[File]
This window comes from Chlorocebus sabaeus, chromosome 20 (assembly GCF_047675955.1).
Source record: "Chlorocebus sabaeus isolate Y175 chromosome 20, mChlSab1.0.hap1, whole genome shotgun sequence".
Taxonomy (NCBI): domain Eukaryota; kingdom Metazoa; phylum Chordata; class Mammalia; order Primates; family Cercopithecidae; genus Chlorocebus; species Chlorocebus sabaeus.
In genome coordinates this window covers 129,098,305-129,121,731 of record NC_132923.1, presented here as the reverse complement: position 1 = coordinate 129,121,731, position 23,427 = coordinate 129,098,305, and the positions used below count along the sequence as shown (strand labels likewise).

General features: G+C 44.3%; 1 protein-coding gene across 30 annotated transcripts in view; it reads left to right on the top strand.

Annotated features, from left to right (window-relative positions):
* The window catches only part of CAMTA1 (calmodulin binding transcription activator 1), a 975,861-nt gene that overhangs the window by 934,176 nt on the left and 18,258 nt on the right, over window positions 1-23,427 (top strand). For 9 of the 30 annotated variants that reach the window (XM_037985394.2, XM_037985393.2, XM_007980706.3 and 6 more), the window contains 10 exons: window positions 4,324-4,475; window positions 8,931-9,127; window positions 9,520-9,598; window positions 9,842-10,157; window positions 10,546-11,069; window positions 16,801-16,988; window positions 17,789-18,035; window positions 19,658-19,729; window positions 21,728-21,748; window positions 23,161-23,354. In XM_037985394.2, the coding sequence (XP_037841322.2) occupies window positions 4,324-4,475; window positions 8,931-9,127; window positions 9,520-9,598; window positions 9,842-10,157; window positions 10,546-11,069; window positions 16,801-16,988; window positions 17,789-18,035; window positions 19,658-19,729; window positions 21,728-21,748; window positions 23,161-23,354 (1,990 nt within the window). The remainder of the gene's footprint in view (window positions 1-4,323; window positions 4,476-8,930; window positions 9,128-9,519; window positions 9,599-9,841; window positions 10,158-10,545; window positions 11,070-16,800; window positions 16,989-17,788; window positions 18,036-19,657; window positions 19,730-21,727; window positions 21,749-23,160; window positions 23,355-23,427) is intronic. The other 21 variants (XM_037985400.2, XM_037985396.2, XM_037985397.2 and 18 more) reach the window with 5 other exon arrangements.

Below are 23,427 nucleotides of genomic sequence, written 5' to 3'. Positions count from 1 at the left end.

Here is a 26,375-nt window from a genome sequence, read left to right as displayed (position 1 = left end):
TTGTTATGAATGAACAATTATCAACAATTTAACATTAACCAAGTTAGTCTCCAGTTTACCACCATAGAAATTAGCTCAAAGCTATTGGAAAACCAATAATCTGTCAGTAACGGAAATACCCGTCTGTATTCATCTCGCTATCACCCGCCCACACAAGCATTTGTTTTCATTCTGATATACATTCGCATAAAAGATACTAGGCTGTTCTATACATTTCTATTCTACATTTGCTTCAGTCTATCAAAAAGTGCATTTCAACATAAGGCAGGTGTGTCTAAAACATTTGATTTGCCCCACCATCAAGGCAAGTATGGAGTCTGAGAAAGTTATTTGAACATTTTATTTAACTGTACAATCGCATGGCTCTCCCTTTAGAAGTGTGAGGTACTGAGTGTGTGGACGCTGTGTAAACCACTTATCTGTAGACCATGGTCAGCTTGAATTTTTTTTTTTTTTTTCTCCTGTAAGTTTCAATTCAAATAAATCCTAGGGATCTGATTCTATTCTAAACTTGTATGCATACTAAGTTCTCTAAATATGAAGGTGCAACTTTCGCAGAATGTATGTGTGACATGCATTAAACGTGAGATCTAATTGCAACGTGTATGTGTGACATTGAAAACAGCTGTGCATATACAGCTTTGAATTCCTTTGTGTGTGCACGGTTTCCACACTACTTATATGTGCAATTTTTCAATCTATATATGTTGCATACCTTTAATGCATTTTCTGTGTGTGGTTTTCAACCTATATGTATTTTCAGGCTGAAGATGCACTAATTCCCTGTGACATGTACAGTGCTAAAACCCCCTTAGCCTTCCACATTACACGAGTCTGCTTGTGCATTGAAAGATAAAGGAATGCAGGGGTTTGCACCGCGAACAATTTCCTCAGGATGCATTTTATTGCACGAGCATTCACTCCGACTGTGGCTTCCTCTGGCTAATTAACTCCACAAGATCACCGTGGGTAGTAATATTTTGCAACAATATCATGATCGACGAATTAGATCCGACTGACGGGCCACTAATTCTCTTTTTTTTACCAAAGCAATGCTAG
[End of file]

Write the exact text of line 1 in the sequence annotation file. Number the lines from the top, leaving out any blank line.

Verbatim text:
This window comes from Chlorocebus sabaeus, chromosome 20 (assembly GCF_047675955.1).